Scott1

Puritanboard Commissioner
I'm coming to understand this more.

God commands us to worship according to the ways He has said to in His Word, not to imagine what we would about Him and what we want to do, but to respect Him for who He has revealed Himself to be in Scripture. This has implications for several commandments including the first, second, third, forth, ninth and tenth.

It sounds like Mr. Calvin was understanding and systematically teaching this, derived from Scripture.
 

DonP

Puritan Board Junior
I don't see God leaving a lot of leeway for us to devise our own way to worship Him Look at all the detail of the priests robes and the temple itself. It speaks of the intricate detail He gives to how He wants everything that pertains to His worship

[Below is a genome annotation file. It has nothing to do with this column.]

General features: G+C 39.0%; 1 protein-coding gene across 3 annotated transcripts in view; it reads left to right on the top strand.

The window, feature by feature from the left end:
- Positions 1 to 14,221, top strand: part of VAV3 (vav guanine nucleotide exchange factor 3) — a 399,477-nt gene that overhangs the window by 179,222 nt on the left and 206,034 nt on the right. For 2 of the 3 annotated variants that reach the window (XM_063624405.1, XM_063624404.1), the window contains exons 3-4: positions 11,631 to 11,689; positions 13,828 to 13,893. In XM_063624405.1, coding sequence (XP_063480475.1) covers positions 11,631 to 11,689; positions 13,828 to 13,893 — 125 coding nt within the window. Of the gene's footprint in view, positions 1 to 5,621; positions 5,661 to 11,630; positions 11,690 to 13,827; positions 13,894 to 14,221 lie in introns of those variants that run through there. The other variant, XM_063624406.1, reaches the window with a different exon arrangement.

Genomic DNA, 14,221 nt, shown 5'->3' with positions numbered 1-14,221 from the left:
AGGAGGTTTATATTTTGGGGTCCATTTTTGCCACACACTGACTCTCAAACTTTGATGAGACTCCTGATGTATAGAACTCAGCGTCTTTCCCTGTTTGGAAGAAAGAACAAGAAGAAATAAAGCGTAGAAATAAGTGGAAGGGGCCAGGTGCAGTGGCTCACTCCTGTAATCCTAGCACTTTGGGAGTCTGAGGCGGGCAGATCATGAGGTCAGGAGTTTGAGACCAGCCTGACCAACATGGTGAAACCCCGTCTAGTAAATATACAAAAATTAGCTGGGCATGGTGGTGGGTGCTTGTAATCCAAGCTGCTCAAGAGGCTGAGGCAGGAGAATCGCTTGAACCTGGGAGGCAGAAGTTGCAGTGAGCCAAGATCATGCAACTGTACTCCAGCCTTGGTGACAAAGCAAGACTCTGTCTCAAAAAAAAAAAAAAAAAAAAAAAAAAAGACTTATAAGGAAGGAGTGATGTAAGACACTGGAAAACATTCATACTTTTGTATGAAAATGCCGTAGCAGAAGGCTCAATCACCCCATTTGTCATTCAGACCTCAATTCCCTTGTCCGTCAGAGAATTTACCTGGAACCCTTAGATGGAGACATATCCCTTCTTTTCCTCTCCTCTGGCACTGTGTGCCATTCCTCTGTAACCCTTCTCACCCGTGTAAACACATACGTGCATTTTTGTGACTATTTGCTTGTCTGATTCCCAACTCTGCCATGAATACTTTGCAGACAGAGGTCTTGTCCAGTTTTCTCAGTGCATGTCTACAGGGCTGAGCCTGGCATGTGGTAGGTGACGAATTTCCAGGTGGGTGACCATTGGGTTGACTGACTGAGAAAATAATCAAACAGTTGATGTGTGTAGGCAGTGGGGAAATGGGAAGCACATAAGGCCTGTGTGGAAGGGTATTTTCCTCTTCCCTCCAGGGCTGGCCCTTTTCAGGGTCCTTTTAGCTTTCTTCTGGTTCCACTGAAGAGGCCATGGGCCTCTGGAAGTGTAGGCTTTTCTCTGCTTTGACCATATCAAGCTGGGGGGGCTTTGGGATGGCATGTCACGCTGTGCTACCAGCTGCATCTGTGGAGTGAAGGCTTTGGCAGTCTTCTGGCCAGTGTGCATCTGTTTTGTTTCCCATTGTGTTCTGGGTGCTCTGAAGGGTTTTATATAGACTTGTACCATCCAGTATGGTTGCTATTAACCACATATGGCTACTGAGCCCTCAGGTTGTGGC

Deut 4:23 Take heed to yourselves, lest you forget the covenant of the LORD your God which He made with you, and make for yourselves a carved image in the form of anything which the LORD your God has forbidden you. 24 For the LORD your God is a consuming fire, a jealous God. NKJV

Heb 10:30 For we know Him who said, "Vengeance is Mine, I will repay," says the Lord. And again, "The LORD will judge His people." 31 It is a fearful thing to fall into the hands of the living God. NKJV


Eccl 8:11 Because the sentence against an evil work is not executed speedily, therefore the heart of the sons of men is fully set in them to do evil. 12 Though a sinner does evil a hundred times, and his days are prolonged, yet I surely know that it will be well with those who fear God, who fear before Him. 13 But it will not be well with the wicked; nor will he prolong his days, which are as a shadow, because he does not fear before God.